Excessive nitrate-N in south-central Minnesota ditches and streams is related to land-use change, and may be contributing to the development of the zone of hypoxia in the Gulf of Mexico. Intensive land-use (agricultural management) has progressively increased as subsurface drainage has improved crop productivity over the past 25 years. We have examined water at varying scales for δ18O and, nitrate-N concentrations. Additionally, analysis of annual peak flows, and channel geomorphic features provided a measure of hydrologic change. Laboratory and field results indicate that agricultural drainage has influenced riverine source waters, concentrations of nitrate-N, channel dimensions and hydrology in the Blue Earth River (BER) Basin. At the mouth of the BER shallow ground water comprises the largest source water component. The highest nitrate-N concentrations in the BER and tributaries typically occurred in May and June and ranged from 7-34 mg L-1. Peak flows for the 1.01-2-yr recurrence intervals increased by 20-to-206% over the past 25 years. Geomorphic data suggest that small channels (ditches) were entrenched by design, whereas, natural channels incised. Increased frequent peak flows in the BER have created laterally confined channels that are disconnected from an accessible riparian corridor. Frequent access to a functioning riparian zone is important for denitrification.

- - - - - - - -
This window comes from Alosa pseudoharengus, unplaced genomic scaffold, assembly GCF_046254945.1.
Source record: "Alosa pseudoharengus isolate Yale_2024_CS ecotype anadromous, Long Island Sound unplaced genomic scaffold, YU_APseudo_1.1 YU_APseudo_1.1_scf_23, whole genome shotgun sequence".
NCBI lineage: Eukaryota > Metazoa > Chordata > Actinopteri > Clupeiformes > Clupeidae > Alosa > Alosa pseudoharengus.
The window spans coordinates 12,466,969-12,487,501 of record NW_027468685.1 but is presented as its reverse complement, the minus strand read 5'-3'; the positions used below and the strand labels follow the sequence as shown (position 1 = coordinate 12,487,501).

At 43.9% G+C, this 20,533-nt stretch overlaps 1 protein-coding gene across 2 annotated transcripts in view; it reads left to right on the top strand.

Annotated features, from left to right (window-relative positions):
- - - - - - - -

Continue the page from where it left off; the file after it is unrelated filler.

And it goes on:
|Original language||English (US)|
|Number of pages||16|
|Journal||Environmental Monitoring and Assessment|
|State||Published - Feb 2004|
Bibliographical noteFunding Information:
Funding for this work was provided by the Minnesota State legislature and the U.S.Geological Survey Cooperative Grant Program. The authors wish to thank Steve Komor for his assistance in data collection and interpretation and Larry Gunderson for the construction of Figure 1. This manuscript was improved by the thoughtful comments of: Tim Larson, Don Hansen, Tom Keep and two anonymous reviewers.
Copyright 2008 Elsevier B.V., All rights reserved.
- Channel geomorphology
- Peak flow